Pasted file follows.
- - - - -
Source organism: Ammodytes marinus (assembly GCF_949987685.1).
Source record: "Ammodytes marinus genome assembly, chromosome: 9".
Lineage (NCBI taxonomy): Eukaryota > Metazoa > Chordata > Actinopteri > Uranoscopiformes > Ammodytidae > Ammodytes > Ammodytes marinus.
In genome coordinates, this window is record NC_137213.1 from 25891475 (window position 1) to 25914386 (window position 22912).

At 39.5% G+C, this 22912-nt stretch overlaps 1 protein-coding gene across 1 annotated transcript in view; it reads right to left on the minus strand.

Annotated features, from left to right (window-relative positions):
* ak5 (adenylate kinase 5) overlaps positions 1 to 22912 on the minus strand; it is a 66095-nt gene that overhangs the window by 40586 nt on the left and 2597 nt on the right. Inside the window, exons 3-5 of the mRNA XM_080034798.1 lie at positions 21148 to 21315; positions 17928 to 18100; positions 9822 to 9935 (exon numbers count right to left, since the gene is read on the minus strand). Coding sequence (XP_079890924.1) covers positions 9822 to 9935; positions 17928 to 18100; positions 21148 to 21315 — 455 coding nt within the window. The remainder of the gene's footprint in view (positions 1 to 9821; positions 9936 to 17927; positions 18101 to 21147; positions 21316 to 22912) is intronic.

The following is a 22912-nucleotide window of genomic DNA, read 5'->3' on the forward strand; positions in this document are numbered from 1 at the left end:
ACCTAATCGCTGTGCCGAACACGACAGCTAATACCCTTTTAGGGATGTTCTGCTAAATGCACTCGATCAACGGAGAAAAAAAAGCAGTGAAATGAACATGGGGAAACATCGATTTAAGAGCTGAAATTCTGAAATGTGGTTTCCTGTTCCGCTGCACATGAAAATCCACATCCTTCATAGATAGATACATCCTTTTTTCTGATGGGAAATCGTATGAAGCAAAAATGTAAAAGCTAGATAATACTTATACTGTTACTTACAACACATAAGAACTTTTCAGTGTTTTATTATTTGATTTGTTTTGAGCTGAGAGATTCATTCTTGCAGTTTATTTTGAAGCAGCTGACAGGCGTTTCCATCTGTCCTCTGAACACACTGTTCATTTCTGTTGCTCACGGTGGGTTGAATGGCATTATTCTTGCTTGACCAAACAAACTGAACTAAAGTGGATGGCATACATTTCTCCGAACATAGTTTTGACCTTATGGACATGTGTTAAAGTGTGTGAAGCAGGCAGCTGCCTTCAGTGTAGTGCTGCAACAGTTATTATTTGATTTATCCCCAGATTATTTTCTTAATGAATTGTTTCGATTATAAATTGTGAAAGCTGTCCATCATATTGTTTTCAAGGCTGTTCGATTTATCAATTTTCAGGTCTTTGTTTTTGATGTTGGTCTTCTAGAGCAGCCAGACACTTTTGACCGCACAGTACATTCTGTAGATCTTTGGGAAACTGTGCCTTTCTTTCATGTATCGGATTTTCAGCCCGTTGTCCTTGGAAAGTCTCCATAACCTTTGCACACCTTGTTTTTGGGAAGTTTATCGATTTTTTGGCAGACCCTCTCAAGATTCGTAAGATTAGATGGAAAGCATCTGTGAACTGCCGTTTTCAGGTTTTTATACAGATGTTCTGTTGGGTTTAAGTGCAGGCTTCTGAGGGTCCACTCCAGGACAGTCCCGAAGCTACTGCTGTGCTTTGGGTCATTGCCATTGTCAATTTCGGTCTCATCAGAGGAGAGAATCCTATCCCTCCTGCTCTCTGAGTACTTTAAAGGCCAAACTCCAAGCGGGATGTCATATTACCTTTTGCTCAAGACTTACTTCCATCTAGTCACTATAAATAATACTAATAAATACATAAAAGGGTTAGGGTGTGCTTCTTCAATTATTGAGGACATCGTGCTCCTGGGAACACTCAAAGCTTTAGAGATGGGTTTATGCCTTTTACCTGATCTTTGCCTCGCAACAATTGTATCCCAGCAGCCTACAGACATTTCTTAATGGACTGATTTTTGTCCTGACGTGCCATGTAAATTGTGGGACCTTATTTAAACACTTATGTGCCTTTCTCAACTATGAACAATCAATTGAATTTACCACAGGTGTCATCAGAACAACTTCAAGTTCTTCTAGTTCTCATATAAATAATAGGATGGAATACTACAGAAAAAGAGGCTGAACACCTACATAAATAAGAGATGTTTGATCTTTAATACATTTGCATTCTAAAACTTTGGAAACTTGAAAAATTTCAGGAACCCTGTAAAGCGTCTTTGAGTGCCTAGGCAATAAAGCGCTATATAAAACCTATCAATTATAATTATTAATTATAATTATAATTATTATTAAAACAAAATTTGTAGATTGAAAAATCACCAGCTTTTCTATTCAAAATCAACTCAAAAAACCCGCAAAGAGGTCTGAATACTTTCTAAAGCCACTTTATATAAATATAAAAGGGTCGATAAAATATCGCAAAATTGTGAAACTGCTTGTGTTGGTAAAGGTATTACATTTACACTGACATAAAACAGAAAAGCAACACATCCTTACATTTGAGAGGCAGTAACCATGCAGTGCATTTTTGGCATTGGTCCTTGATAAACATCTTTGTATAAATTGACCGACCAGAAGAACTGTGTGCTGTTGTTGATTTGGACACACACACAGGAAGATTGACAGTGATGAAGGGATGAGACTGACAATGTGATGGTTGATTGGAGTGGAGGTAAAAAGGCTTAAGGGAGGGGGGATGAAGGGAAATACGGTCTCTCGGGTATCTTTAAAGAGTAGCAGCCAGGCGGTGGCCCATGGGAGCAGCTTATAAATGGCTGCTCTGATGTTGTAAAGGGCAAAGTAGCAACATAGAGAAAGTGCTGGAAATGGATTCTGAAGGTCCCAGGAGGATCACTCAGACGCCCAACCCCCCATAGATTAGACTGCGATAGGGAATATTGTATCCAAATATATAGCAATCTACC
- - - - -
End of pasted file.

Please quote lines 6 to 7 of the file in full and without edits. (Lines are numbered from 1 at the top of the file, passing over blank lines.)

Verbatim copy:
Annotated features, from left to right (window-relative positions):
* ak5 (adenylate kinase 5) overlaps positions 1 to 22912 on the minus strand; it is a 66095-nt gene that overhangs the window by 40586 nt on the left and 2597 nt on the right. Inside the window, exons 3-5 of the mRNA XM_080034798.1 lie at positions 21148 to 21315; positions 17928 to 18100; positions 9822 to 9935 (exon numbers count right to left, since the gene is read on the minus strand). Coding sequence (XP_079890924.1) covers positions 9822 to 9935; positions 17928 to 18100; positions 21148 to 21315 — 455 coding nt within the window. The remainder of the gene's footprint in view (positions 1 to 9821; positions 9936 to 17927; positions 18101 to 21147; positions 21316 to 22912) is intronic.